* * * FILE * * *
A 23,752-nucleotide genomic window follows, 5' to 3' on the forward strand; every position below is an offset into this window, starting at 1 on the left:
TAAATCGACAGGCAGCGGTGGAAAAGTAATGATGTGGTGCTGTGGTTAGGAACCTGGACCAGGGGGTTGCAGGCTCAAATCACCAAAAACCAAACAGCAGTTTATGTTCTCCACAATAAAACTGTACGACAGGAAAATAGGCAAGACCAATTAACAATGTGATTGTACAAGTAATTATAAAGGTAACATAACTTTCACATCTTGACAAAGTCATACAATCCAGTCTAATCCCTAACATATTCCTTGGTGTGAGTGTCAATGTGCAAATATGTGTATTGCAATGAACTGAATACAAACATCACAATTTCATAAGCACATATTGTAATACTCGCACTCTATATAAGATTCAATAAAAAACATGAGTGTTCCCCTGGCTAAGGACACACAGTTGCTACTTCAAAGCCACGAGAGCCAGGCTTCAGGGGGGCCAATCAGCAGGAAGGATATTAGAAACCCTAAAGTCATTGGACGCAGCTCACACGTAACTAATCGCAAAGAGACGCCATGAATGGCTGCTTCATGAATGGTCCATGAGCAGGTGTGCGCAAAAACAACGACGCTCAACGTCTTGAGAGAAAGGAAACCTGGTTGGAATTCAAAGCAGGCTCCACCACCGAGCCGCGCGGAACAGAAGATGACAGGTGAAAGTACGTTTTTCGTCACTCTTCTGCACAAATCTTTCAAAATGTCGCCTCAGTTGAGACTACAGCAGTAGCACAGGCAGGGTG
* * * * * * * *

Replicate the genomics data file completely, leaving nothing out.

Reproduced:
A 23,752-nucleotide genomic window follows, 5' to 3' on the forward strand; every position below is an offset into this window, starting at 1 on the left:
TAAATCGACAGGCAGCGGTGGAAAAGTAATGATGTGGTGCTGTGGTTAGGAACCTGGACCAGGGGGTTGCAGGCTCAAATCACCAAAAACCAAACAGCAGTTTATGTTCTCCACAATAAAACTGTACGACAGGAAAATAGGCAAGACCAATTAACAATGTGATTGTACAAGTAATTATAAAGGTAACATAACTTTCACATCTTGACAAAGTCATACAATCCAGTCTAATCCCTAACATATTCCTTGGTGTGAGTGTCAATGTGCAAATATGTGTATTGCAATGAACTGAATACAAACATCACAATTTCATAAGCACATATTGTAATACTCGCACTCTATATAAGATTCAATAAAAAACATGAGTGTTCCCCTGGCTAAGGACACACAGTTGCTACTTCAAAGCCACGAGAGCCAGGCTTCAGGGGGGCCAATCAGCAGGAAGGATATTAGAAACCCTAAAGTCATTGGACGCAGCTCACACGTAACTAATCGCAAAGAGACGCCATGAATGGCTGCTTCATGAATGGTCCATGAGCAGGTGTGCGCAAAAACAACGACGCTCAACGTCTTGAGAGAAAGGAAACCTGGTTGGAATTCAAAGCAGGCTCCACCACCGAGCCGCGCGGAACAGAAGATGACAGGTGAAAGTACGTTTTTCGTCACTCTTCTGCACAAATCTTTCAAAATGTCGCCTCAGTTGAGACTACAGCAGTAGCACAGGCAGGGTG